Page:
Weight includes the 2 saddle pads and the saddle pressure measuring system. Black, headplate and tree; grey, panel.

  • b

    b Distance between the front edge of the gullet and the rear edge of the third billet.

  • c

    c Distance between the rear edge of the third billet and the rearmost part of the saddle panels.

Picture of tree concept and saddle panelsaWooden tree
inline image
inline image
Flexible tree
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Weight (kg)
Gullet length (cm)444450
Gullet width (cm)4.53.55
Front panels width (cm)171625
Rear panels width (cm)121111
D1b (cm)151717
D2c (cm)292733
Total size of mask (cm2)147215001650

Data acquisition

The exercise protocol was performed on an oval sand training track. Three straight and flat sections of the track, of at least 100 m in length were selected as testing sections. The beginning and end of each section was marked with flagpoles. During the exercise protocol, the testing sections were ridden consecutively in different gaits and without interruption. The first section was ridden in a rising trot on the left hand (TR), the second at canter (G1) and the third at gallop (G2), both on the right hand and with the rider in a jockey seat. Video analysis confirmed that G1 was performed at a 3-beat leaping gait with the leading hind and trailing front limbs moving synchronously and G2 at a 4-beat leaping gait with the footfalls of the diagonal being dissociated (Barrey 2001). As saddle pressure measures are sensitive to changes in velocity (Bogisch et al. 2008), speed within horse and gait step has to be controlled for repeated measures. Therefore, speed was measured with a G3 W.I.N.D. GPS Sensor1 and speed information was displayed and recorded continuously on a CS600 Polar watch2. Split times were taken with stop watches as the horse passed the flagpole at the start and end of each section.

Saddle pressures were measured with a Pliance-X System1. The pressure sensitive mat (Pliance MSA600)2 consisted of 2 separate parts each with 128 sensors in a 16 × 8 (longitudinal × transverse) array. Every sensor had a size of 3.75 × 2.5 cm (9.38 cm2). The 2 mat parts were placed symmetrically on each side of the horse's back and were linked with 2 Velcro fasteners. The mat was set to zero base line before saddling and tightening the girth. The distance between the hind end of the mat and the caudal aspect of the dorsal process of L6 was measured before and after the measurement to check for mat displacement.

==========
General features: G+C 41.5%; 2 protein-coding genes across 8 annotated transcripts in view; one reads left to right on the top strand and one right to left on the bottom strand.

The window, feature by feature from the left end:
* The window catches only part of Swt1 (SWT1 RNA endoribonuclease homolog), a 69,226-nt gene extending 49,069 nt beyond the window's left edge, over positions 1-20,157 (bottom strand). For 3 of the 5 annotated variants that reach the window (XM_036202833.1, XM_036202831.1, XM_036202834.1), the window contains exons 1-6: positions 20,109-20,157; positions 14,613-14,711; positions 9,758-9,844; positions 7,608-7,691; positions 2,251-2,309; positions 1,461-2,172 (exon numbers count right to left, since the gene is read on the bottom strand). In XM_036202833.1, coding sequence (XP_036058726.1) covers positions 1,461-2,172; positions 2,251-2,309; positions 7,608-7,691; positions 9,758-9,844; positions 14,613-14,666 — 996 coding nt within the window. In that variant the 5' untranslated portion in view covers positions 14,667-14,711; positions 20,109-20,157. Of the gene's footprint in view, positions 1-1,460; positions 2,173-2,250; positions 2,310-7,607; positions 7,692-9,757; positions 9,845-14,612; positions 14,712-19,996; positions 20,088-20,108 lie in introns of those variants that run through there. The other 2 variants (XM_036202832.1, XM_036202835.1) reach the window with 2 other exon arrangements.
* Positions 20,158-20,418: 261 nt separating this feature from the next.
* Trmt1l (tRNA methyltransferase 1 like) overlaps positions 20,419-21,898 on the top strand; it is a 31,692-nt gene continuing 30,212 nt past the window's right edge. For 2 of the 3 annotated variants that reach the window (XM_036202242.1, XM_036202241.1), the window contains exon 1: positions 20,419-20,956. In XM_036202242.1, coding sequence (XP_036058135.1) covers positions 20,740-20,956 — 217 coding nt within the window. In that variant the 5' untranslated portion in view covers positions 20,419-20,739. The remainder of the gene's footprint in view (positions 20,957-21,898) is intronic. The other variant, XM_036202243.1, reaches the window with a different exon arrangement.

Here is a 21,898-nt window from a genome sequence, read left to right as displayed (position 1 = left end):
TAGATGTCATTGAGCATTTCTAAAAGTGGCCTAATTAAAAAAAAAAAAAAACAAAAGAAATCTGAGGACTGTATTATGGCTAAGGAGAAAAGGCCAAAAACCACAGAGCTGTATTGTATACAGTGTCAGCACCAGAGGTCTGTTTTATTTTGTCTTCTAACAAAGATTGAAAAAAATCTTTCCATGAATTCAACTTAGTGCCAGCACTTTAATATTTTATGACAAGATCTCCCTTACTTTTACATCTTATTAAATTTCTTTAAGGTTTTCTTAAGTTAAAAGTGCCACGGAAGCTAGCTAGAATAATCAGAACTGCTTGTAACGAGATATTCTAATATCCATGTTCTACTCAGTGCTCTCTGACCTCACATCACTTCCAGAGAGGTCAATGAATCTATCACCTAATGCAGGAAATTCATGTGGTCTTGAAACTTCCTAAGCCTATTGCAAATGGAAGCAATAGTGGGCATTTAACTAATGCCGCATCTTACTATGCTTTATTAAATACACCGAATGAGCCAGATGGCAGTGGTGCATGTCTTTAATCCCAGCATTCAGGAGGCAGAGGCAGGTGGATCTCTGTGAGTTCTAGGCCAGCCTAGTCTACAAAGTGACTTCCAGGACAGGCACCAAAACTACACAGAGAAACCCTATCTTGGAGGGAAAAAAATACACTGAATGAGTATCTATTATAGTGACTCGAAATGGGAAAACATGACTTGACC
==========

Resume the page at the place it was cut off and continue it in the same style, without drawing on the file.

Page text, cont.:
A rectangular foam pad (thickness 0.8 cm) combined with a rectangular foam stuffed cotton pad (thickness 3 cm) was placed between the pressure sensitive mat and the respective saddle. The caudal edge of the cantle was aligned to the rearmost sensor row of the pressure sensitive mat.

At the beginning of each trial, the stop watches, the recording watch of the GPS system and the data logger of the saddle pressure measuring system were started simultaneously.

Data analysis

Based on the split times, the velocity and the saddle pressure data of each sector were extracted from the continuous recordings. Mean sector velocities were calculated with the Polar Pro Trainer Equine Edition software2. Pressure data were exported from Pliance-x Expert 11.3.51 and analysed in Matlab3. Each pressure data string was cut into strides, with the maximum positive slope of the total saddle force curve chosen as stride cutting criterion. At the rising trot, the maximum slope occurred while the rider sat down. At canter and gallop, the maximum increase of force occurred while the horses impacted with the diagonal limbs. Each stride was time-normalised to 0–100% stride duration. Successive strides of a record were averaged to a mean stride.

Because the study focused on the longitudinal pressure distribution under each saddle, the pressure picture was subdivided transversely into thirds (TDfront, TDmid, TDhind). The aim of this subdivision was to assess 3 functional areas, adapted to each saddle and taking into account the measured sizes of the saddle panels (Table 1). The length of the anterior third was predetermined by the distance between the front edge of the gullet and the rear edge of the third billet (D1 in Table 1). For the 2 posterior thirds, the remaining gullet length was divided into halves. Concerning the width of the thirds all the loaded sensors were included. Because the boundaries of the various thirds did not always match with the sensor array, the pressures at the borders of the thirds were linearly approximated to sub-sensor values, i.e. the sizes of the thirds were scaled to 1/10 of a sensor length.

For the respective track sections, the mean velocities (m/s) and mean stride durations (s) were determined. For each third as well as for the total contact area of the saddle, the loaded area (A), average pressure (P) and sum of the forces (F) of all loaded sensors were calculated for every time point of the normalised stride. Respective stride-mean values Amean, Pmean and Fmean were calculated for the entire stride. Additionally, the highest peak pressure (Ppeak) ever reached by one of the sensors during the entire stride was determined within the thirds. To visualise and compare the pressure distribution between the saddles, the pressure pictures of the saddle mat were averaged at the time points of maximal total force (Ftotmax).

Statistical analysis

Statistical analysis of the data of all variables was performed in SigmaStat 3.54. Differences between saddles (SA, SB, SC) and saddle thirds (front, mid, hind) were tested separately for each speed level (TR, G1, G2) with a 2-way ANOVA for repeated measures (RM).